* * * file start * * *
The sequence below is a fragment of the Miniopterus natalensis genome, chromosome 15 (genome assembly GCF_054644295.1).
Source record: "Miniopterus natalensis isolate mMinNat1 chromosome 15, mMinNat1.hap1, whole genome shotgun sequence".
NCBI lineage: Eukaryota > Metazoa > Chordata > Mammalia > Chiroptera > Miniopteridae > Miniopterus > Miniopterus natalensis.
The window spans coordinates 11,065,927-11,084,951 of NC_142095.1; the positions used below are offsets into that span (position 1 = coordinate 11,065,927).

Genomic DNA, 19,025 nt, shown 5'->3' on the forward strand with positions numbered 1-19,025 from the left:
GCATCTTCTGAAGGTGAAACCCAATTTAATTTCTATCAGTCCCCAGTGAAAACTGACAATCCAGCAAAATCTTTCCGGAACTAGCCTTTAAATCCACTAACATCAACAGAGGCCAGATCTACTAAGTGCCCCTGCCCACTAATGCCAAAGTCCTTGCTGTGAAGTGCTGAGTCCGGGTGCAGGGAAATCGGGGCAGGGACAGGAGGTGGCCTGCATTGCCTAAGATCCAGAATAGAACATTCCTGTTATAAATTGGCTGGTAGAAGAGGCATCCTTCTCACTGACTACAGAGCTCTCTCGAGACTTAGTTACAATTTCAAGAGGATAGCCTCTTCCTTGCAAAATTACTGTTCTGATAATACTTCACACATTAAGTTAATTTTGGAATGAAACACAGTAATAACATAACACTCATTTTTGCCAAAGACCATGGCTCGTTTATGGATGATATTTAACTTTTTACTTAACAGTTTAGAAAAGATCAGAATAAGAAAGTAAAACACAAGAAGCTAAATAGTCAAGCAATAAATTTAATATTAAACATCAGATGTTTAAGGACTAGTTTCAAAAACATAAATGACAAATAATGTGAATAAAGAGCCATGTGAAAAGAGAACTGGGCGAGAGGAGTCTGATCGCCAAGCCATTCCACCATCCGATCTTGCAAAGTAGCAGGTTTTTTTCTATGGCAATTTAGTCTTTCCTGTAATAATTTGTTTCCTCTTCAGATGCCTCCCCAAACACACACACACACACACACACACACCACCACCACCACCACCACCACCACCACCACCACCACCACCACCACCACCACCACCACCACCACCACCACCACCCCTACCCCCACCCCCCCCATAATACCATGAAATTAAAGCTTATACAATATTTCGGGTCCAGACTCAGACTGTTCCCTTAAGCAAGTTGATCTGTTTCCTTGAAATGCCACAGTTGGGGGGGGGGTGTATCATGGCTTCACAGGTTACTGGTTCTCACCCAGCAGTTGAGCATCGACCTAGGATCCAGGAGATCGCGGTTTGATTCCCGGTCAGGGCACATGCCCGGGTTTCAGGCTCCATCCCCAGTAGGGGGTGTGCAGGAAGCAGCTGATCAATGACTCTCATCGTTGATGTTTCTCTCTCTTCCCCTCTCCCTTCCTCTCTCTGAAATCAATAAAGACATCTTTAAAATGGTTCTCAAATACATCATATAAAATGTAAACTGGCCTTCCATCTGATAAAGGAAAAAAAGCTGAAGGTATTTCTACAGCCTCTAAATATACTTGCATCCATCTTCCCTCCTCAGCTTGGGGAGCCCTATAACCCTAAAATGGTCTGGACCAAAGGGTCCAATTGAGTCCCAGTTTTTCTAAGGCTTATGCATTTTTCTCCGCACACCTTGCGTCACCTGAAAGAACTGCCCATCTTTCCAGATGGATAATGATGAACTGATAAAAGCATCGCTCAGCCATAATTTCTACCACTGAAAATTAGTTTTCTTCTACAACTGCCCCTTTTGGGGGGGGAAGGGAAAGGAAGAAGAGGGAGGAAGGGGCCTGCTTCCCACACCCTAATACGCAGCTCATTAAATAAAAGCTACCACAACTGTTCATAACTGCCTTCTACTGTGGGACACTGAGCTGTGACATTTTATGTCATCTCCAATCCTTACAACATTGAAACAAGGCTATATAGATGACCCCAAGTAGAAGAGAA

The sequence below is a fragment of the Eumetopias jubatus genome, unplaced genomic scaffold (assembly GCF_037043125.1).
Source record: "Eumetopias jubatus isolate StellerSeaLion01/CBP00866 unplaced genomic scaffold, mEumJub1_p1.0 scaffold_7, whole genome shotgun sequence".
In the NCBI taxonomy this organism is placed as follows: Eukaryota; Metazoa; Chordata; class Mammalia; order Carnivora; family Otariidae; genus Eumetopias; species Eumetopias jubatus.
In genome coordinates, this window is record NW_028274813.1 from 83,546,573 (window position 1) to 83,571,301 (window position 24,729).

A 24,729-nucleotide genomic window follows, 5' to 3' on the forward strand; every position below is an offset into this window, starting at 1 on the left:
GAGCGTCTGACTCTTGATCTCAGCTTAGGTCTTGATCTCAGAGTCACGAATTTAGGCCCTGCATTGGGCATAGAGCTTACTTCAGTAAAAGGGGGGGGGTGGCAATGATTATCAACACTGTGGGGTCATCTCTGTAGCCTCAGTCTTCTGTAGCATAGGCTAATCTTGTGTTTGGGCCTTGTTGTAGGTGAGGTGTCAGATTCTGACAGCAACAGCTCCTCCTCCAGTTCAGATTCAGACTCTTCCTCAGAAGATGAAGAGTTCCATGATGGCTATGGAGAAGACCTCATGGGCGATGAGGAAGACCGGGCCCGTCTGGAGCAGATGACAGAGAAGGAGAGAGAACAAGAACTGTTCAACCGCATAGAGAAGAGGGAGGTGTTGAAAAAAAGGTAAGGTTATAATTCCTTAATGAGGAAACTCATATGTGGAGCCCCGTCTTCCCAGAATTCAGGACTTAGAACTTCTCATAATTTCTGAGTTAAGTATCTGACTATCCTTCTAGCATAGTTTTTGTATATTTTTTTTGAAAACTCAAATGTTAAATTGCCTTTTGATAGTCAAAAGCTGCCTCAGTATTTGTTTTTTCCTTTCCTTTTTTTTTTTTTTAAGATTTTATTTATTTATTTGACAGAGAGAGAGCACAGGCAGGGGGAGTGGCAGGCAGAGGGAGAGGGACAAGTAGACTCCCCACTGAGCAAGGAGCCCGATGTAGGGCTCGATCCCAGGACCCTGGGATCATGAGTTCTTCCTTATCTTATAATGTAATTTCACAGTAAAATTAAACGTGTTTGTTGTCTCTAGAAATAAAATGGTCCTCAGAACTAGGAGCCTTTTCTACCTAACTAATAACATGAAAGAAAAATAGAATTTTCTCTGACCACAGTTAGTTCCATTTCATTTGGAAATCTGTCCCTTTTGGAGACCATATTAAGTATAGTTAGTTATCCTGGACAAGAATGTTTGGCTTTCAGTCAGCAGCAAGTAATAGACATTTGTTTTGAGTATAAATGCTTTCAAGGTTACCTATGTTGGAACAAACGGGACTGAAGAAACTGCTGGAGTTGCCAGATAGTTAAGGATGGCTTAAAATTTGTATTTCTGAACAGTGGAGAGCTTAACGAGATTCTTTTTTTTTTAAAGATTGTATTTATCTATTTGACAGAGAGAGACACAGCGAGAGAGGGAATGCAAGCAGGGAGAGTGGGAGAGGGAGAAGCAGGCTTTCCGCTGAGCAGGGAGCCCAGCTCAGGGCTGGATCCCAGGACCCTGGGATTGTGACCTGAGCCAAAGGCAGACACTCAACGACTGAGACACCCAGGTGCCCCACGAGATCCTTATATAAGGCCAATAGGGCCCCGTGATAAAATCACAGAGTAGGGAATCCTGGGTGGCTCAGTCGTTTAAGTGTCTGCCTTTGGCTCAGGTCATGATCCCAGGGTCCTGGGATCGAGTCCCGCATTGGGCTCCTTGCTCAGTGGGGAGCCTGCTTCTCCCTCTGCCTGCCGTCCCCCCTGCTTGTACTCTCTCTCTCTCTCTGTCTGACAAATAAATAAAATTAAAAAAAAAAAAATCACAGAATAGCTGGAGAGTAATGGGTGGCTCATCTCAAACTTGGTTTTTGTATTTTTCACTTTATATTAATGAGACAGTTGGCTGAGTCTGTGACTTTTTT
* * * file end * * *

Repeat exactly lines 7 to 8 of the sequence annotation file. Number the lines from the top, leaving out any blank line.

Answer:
The sequence below is a fragment of the Eumetopias jubatus genome, unplaced genomic scaffold (assembly GCF_037043125.1).
Source record: "Eumetopias jubatus isolate StellerSeaLion01/CBP00866 unplaced genomic scaffold, mEumJub1_p1.0 scaffold_7, whole genome shotgun sequence".